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Private versus public old-age security

Author

Listed:
  • Richard C. Barnett

    () (Drexel University)

  • Joydeep Bhattacharya

    () (Iowa State University)

  • Mikko Puhakka

    () (University of Oulu)

Abstract

Abstract We directly compare two institutions, a family compact—a parent makes a transfer to her parent in anticipation of a possible future gift from her children—with a pay-as-you-go, public pension system, in a life cycle model with endogenous fertility wherein children are valued both as consumption and investment goods. Absent intragenerational heterogeneity, we show that a benevolent government has no welfare justification for introducing public pensions alongside thriving family compacts since the former is associated with inefficiently low fertility. This result hinges critically on a fiscal externality—the inability of middle age agents to internalize the impact of their fertility decisions on old-age transfers under a public pension system. With homogeneous agents, a strong-enough negative aggregate shock to middle-age incomes destroys all family compacts, and in such a setting, an optimal public pension system cannot enter. This suggests the raison d’être for social security must lie outside of its function as a pension system—specifically its redistributive function which emerges with heterogeneous agents. In a simple modification of our benchmark model—one that allows for idiosyncratic frictions to compact formation such as differences in infertility/mating status—a welfare-enhancing role for a public pension system emerges; such systems may flourish even when family compacts cannot.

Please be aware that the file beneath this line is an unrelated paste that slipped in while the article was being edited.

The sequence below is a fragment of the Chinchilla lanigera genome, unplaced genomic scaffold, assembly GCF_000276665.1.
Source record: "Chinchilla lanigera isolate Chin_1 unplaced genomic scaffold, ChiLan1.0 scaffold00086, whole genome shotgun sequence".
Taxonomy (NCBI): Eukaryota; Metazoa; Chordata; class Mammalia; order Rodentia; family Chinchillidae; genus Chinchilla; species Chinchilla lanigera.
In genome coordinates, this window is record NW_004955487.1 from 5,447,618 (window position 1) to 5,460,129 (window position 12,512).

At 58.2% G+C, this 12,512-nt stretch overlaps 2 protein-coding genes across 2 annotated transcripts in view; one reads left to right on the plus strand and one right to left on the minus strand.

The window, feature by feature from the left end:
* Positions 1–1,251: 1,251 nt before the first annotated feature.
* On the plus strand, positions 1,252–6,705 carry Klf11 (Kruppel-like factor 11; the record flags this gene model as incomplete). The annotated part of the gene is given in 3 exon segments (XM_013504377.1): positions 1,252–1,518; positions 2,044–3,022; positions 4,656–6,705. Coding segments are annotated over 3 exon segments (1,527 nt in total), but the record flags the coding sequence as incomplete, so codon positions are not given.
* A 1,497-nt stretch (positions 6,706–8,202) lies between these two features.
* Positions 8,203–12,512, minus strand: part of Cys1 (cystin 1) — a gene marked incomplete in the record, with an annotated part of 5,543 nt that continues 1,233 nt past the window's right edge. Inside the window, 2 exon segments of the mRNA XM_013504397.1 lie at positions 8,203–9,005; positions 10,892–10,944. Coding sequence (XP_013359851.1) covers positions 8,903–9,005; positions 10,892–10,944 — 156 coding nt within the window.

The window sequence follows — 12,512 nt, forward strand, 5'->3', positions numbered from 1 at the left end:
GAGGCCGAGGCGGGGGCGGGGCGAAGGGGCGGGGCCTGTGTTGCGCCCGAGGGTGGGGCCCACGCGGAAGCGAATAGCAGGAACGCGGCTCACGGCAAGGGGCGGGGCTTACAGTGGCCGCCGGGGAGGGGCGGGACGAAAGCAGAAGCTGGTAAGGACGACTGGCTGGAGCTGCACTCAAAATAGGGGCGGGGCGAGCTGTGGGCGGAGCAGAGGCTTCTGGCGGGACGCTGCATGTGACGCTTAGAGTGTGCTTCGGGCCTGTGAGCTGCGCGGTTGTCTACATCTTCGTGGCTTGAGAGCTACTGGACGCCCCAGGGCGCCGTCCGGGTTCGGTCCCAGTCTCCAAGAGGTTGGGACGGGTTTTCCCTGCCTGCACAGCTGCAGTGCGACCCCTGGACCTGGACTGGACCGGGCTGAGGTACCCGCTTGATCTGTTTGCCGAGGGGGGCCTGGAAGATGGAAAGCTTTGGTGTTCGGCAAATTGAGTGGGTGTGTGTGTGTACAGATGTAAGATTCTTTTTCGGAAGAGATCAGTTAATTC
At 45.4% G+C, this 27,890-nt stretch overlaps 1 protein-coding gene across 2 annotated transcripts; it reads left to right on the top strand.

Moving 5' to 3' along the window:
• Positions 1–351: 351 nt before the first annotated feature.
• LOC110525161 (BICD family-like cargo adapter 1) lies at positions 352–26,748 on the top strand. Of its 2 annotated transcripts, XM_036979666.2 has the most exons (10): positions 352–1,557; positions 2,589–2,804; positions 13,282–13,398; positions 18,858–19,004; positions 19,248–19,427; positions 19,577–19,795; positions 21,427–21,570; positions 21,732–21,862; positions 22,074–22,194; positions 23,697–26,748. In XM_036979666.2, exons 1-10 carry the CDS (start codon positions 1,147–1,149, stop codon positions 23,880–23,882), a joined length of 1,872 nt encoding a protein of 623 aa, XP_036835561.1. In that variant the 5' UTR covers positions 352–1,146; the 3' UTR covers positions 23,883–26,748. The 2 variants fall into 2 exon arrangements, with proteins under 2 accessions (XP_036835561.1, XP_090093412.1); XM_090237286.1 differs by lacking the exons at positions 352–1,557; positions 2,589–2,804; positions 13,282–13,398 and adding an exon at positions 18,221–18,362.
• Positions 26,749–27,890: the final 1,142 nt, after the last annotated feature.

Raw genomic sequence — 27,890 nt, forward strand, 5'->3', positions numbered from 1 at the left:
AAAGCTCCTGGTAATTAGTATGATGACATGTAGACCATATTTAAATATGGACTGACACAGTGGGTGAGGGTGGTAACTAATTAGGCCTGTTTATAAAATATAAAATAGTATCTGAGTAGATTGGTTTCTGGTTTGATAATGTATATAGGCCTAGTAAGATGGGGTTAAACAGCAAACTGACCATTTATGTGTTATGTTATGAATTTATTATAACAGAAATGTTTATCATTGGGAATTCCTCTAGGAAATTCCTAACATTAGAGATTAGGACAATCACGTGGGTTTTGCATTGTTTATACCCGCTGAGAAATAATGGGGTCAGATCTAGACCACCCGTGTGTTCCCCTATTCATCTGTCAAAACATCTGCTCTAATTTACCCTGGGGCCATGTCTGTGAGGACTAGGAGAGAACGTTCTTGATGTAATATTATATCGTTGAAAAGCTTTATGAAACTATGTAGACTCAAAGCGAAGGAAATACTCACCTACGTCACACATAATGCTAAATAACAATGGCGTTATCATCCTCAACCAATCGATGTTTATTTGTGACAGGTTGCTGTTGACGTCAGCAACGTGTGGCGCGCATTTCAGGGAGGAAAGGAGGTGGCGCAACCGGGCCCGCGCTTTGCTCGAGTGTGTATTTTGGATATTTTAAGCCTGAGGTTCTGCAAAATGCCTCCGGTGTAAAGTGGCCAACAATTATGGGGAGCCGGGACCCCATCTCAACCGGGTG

Suggested Citation

  • Richard C. Barnett & Joydeep Bhattacharya & Mikko Puhakka, 2018. "Private versus public old-age security," Journal of Population Economics, Springer;European Society for Population Economics, vol. 31(3), pages 703-746, July.
  • Handle: RePEc:spr:jopoec:v:31:y:2018:i:3:d:10.1007_s00148-017-0681-9
    DOI: 10.1007/s00148-017-0681-9
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    More about this item

    Keywords

    Fertility; Family compacts; Social security; Intergenerational cooperation; Pensions; Self-enforcing constitutions;

    JEL classification:

    • E - Macroeconomics and Monetary Economics
    • E - Macroeconomics and Monetary Economics

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